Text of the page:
- A disease condition where the Cancerous cells are present in the tissues of the lip and mouth. The upper and lower gums, front two-thirds of the tongue, the lining of the inside of the cheeks and lips, the floor of the mouth under the tongue, the bony top of the mouth (hard palate), and the little area behind the wisdom teeth make up the oral cavity.
NASAL CAVITY AND PARANASAL SINUS CANCER:
- In this condition, an expert sees the cancerous cells in the tissues of the paranasal sinuses or nasal cavity. Paranasal sinuses are air-filled regions that surround the nasal cavity. The sinuses around the nose are little hollow chambers. The sinuses are in line with mucus-producing cells that keep the nose from drying up; they also provide a space for the voice to resonate and produce sounds when a person speaks or sings. The frontal sinuses (forehead), the maxillary sinuses (cheeks) in the upper part of each side of the upper jawbone, the ethmoid sinuses (between nose and eyes), and the sphenoid sinus (behind the ethmoid sinus in the centre of the skull) are all paranasal sinuses. The nasal cavity is a channel or passageway located just beneath the nose that allows air to pass through the throat during breathing.
SALIVARY GLAND CANCER:
- Cancerous cells are present in the tissues of the salivary glands in this condition. The salivary glands produces saliva and deliver it into the mouth to keep it moist and aid in the digestion of food. One can find the salivary glands in large clusters below the tongue, on the sides of the face, slightly in front of the ears, and beneath the jawbone. Other areas of the upper digestive tract include smaller clusters of salivary glands. The smaller salivary glands, in other words, are minor salivary glands.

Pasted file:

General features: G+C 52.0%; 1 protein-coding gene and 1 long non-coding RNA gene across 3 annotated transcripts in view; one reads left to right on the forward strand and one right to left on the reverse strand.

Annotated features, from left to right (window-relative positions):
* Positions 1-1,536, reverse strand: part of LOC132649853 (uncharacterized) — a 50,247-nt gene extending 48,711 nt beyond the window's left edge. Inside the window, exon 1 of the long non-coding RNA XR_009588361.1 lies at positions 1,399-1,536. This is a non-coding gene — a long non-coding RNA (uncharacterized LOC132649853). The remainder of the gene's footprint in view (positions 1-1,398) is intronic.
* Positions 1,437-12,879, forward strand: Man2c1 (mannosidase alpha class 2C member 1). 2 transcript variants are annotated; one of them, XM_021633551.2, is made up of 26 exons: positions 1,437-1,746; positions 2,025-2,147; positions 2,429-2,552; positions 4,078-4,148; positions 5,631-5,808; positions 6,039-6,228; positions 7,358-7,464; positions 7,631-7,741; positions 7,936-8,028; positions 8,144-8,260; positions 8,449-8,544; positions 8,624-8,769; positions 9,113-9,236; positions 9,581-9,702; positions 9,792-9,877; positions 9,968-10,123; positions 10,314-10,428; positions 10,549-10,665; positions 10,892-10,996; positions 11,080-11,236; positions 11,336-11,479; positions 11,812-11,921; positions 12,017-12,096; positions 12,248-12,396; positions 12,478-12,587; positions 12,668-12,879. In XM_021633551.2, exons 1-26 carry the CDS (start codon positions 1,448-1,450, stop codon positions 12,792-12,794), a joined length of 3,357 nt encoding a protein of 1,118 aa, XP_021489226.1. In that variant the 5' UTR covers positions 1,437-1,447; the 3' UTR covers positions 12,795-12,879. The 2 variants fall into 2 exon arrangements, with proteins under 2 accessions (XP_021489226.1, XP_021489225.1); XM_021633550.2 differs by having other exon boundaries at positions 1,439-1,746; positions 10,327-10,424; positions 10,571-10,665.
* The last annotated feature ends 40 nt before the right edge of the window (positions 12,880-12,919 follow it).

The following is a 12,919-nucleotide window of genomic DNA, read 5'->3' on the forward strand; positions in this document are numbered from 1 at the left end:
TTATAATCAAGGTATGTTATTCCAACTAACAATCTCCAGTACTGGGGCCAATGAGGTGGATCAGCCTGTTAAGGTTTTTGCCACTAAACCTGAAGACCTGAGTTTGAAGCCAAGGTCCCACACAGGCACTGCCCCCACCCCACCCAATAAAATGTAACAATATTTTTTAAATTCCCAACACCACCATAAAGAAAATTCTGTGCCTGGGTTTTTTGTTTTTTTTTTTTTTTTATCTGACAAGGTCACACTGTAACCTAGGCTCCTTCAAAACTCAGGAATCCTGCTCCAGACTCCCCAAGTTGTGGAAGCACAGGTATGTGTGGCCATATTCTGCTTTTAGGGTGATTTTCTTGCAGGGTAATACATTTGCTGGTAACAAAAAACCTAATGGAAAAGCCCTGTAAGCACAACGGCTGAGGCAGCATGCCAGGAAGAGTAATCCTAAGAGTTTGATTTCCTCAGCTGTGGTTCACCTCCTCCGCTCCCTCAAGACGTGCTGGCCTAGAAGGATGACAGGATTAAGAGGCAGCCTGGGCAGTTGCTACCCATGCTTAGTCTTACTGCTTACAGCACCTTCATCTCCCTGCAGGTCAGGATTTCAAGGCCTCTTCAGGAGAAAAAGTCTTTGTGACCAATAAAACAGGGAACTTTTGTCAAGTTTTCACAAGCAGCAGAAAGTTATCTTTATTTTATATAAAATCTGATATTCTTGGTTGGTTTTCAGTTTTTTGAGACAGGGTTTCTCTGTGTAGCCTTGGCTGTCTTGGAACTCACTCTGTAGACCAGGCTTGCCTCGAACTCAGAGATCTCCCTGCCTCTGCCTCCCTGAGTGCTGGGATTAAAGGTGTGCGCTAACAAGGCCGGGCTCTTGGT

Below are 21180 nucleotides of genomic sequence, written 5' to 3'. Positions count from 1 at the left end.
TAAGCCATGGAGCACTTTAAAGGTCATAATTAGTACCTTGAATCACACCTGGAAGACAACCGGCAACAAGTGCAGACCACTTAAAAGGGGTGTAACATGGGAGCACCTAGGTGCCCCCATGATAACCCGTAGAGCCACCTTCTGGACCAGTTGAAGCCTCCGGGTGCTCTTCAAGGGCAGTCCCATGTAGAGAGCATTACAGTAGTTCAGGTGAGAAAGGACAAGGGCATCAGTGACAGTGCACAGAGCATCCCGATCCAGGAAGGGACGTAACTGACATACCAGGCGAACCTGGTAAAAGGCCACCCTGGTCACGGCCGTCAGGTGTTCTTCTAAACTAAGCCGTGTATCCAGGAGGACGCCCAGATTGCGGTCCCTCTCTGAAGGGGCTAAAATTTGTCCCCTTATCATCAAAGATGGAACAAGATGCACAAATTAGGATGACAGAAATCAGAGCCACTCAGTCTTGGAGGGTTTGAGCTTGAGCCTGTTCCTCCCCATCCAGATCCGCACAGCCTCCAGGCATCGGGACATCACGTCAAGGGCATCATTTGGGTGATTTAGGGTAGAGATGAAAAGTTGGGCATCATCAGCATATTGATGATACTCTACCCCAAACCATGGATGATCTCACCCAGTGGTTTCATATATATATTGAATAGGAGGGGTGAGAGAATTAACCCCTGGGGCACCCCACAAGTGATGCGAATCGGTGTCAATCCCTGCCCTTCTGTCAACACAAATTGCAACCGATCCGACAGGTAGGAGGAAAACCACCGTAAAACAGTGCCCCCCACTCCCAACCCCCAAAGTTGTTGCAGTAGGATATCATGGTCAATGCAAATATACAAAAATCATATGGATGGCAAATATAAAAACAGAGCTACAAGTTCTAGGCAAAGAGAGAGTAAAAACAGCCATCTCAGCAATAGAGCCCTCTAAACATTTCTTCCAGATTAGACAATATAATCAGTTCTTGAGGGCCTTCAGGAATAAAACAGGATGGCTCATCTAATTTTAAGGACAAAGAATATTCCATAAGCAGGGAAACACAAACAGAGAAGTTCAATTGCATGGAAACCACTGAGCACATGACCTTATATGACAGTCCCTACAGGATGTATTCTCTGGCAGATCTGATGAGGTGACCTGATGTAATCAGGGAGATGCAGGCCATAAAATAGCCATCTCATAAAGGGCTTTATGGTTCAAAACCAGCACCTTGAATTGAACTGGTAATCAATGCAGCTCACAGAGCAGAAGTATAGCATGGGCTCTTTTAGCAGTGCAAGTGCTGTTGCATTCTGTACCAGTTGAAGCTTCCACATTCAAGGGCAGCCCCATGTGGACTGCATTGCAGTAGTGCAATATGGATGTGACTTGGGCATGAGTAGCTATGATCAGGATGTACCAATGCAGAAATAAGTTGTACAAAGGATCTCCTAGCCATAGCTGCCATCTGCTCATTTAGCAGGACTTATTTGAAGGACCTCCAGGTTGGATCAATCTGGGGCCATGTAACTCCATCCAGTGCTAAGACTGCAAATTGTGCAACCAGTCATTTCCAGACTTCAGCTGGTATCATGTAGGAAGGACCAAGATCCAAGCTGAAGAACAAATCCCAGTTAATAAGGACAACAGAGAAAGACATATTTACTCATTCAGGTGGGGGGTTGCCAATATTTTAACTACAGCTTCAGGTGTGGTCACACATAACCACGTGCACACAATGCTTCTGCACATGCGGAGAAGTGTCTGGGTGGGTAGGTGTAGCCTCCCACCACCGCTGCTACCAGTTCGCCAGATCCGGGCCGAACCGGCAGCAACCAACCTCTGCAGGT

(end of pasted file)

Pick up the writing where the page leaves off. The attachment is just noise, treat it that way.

SQUAMOUS CELL NECK CANCER:
- This cancer develops in the thin, flat cells that make up the skin’s surface, the lining of bodily organs, and the passages of the respiratory and digestive processes. Squamous cell carcinoma can start in the squamous cells and spread or metastasize to the lymph nodes in the neck or around the collarbone. Lymph nodes are tiny bean like shape structures located all over the body. They produce and store infection-fighting cells. When a doctor discovers a squamous cell cancer in the lymph nodes of the neck, he/she will try to determine where cancer began (the primary tumour). When a doctor cannot locate a primary tumour, the cancer is referred to as metastatic cancer with unseen occult primary.
- Thyroid cancer is a disorder in which malignant cells are discovered in the thyroid gland’s tissues. The thyroid gland is located near the base of the throat and consists of two lobes, one on each side. The hormones produced by the thyroid gland aid in the body’s normal functioning. Based on how the cancer cells appear under a microscope, there are four basic forms of thyroid cancer: follicular, papillary, medullary, and anaplastic.
SOFT TISSUE SARCOMA:
- A disease condition where cancerous cells are discovered in the soft tissue portions of the body. Muscles, connective tissues (tendons), veins that carry blood or lymph, joints, and fat are some of the soft tissues in the body.
- 1.Gilyoma JM, Rambau PF, Masalu N, Kayange NM, Chalya PL. Head and neck cancers: a clinico-pathological profile and management challenges in a resource-limited setting. BMC Res Notes. Published online December 2015. doi:10.1186/s13104-015-1773-9